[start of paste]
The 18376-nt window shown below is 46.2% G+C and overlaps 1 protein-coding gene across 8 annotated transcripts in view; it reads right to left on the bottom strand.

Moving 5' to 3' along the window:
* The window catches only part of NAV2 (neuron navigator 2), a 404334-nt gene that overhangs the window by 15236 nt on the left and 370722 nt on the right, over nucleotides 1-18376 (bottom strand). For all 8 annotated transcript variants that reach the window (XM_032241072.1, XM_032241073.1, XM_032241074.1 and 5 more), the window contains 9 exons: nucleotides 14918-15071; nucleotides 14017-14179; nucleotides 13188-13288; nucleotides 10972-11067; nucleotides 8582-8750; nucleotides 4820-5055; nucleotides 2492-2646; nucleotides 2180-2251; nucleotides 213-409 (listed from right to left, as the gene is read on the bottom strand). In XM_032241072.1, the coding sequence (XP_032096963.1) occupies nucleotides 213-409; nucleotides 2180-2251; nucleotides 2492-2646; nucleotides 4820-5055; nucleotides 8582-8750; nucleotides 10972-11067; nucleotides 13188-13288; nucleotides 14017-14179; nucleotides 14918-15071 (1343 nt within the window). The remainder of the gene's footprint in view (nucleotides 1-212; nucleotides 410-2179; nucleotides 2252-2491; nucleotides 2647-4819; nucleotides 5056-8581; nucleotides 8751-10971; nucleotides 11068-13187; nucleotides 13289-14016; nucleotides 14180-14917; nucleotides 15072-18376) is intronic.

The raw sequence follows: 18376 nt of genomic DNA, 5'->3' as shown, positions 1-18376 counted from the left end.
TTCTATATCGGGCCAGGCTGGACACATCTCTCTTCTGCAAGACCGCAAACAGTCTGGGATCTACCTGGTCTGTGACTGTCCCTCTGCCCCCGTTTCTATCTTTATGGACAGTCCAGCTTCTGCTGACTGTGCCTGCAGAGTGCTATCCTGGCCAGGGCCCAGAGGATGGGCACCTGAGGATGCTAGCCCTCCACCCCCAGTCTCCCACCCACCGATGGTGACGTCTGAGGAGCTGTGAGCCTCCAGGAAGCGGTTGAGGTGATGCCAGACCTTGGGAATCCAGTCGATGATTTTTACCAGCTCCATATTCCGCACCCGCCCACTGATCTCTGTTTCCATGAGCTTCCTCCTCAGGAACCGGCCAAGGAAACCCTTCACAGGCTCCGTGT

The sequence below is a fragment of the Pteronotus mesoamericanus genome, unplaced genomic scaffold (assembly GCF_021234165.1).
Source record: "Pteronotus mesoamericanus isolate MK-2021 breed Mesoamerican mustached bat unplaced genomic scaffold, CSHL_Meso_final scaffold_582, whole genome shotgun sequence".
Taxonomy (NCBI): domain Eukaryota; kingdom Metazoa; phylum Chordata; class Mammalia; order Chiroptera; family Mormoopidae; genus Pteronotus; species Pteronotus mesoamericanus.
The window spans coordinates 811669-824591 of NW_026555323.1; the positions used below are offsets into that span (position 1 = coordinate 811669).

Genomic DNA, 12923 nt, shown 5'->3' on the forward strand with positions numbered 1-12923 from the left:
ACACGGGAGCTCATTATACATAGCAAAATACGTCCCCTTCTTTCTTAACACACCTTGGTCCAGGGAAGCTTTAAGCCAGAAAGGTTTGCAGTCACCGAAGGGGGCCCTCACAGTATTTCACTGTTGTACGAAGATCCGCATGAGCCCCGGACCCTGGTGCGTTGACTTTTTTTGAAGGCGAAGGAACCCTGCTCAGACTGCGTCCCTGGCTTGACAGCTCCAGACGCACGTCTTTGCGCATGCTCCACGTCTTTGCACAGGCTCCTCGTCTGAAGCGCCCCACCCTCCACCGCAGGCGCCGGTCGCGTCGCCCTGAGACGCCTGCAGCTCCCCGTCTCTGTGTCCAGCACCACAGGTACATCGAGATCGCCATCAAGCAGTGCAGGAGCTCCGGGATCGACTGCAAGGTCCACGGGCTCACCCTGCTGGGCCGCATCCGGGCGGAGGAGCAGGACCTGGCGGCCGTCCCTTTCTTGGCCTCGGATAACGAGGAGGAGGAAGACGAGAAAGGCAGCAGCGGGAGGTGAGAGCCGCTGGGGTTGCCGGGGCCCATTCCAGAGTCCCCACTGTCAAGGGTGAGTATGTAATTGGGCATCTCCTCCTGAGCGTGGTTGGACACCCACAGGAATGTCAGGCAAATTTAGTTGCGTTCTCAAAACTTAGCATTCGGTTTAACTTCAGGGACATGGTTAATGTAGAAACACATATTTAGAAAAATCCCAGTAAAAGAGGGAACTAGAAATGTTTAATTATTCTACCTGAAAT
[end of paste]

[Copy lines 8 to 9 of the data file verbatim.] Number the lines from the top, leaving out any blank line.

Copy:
Taxonomy (NCBI): domain Eukaryota; kingdom Metazoa; phylum Chordata; class Mammalia; order Chiroptera; family Mormoopidae; genus Pteronotus; species Pteronotus mesoamericanus.
The window spans coordinates 811669-824591 of NW_026555323.1; the positions used below are offsets into that span (position 1 = coordinate 811669).